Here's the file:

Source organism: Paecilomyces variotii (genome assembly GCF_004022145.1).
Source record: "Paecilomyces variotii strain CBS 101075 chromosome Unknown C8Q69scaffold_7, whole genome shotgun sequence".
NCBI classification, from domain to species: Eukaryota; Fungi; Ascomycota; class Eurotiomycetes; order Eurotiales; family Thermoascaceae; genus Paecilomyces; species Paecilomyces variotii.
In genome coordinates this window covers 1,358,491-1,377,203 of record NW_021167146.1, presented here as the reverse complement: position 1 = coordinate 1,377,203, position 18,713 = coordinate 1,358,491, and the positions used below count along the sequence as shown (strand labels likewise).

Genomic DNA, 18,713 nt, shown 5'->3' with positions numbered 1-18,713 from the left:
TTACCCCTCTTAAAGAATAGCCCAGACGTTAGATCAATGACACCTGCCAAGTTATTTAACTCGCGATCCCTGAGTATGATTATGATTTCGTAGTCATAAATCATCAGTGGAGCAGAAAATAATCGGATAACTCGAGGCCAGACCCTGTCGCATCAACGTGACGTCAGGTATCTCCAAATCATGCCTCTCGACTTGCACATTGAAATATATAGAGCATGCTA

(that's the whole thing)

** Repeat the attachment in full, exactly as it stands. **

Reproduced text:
Source organism: Paecilomyces variotii (genome assembly GCF_004022145.1).
Source record: "Paecilomyces variotii strain CBS 101075 chromosome Unknown C8Q69scaffold_7, whole genome shotgun sequence".
NCBI classification, from domain to species: Eukaryota; Fungi; Ascomycota; class Eurotiomycetes; order Eurotiales; family Thermoascaceae; genus Paecilomyces; species Paecilomyces variotii.
In genome coordinates this window covers 1,358,491-1,377,203 of record NW_021167146.1, presented here as the reverse complement: position 1 = coordinate 1,377,203, position 18,713 = coordinate 1,358,491, and the positions used below count along the sequence as shown (strand labels likewise).

Genomic DNA, 18,713 nt, shown 5'->3' with positions numbered 1-18,713 from the left:
TTACCCCTCTTAAAGAATAGCCCAGACGTTAGATCAATGACACCTGCCAAGTTATTTAACTCGCGATCCCTGAGTATGATTATGATTTCGTAGTCATAAATCATCAGTGGAGCAGAAAATAATCGGATAACTCGAGGCCAGACCCTGTCGCATCAACGTGACGTCAGGTATCTCCAAATCATGCCTCTCGACTTGCACATTGAAATATATAGAGCATGCTA